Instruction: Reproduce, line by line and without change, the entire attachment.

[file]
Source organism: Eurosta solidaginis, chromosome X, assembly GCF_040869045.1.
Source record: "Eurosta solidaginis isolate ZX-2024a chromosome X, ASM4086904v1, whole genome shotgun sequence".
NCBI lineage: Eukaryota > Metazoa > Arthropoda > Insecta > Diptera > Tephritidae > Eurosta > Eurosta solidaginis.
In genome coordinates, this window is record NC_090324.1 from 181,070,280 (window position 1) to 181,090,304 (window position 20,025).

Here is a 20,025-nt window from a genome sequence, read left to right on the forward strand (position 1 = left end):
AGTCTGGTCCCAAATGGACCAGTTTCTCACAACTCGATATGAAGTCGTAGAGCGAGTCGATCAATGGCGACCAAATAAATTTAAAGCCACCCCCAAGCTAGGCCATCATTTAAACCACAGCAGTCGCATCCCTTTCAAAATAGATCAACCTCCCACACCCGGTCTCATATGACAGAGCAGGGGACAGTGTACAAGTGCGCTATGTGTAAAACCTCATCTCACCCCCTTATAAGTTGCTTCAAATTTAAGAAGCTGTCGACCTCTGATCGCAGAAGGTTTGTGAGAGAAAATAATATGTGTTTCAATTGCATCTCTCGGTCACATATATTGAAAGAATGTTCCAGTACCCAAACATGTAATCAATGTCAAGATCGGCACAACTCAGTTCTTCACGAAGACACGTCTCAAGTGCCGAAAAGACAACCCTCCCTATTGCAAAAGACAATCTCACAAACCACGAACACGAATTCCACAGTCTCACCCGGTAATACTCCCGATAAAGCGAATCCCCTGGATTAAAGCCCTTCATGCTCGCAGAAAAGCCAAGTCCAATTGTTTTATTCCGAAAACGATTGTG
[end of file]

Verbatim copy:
Source organism: Eurosta solidaginis, chromosome X, assembly GCF_040869045.1.
Source record: "Eurosta solidaginis isolate ZX-2024a chromosome X, ASM4086904v1, whole genome shotgun sequence".
NCBI lineage: Eukaryota > Metazoa > Arthropoda > Insecta > Diptera > Tephritidae > Eurosta > Eurosta solidaginis.
In genome coordinates, this window is record NC_090324.1 from 181,070,280 (window position 1) to 181,090,304 (window position 20,025).

Here is a 20,025-nt window from a genome sequence, read left to right on the forward strand (position 1 = left end):
AGTCTGGTCCCAAATGGACCAGTTTCTCACAACTCGATATGAAGTCGTAGAGCGAGTCGATCAATGGCGACCAAATAAATTTAAAGCCACCCCCAAGCTAGGCCATCATTTAAACCACAGCAGTCGCATCCCTTTCAAAATAGATCAACCTCCCACACCCGGTCTCATATGACAGAGCAGGGGACAGTGTACAAGTGCGCTATGTGTAAAACCTCATCTCACCCCCTTATAAGTTGCTTCAAATTTAAGAAGCTGTCGACCTCTGATCGCAGAAGGTTTGTGAGAGAAAATAATATGTGTTTCAATTGCATCTCTCGGTCACATATATTGAAAGAATGTTCCAGTACCCAAACATGTAATCAATGTCAAGATCGGCACAACTCAGTTCTTCACGAAGACACGTCTCAAGTGCCGAAAAGACAACCCTCCCTATTGCAAAAGACAATCTCACAAACCACGAACACGAATTCCACAGTCTCACCCGGTAATACTCCCGATAAAGCGAATCCCCTGGATTAAAGCCCTTCATGCTCGCAGAAAAGCCAAGTCCAATTGTTTTATTCCGAAAACGATTGTG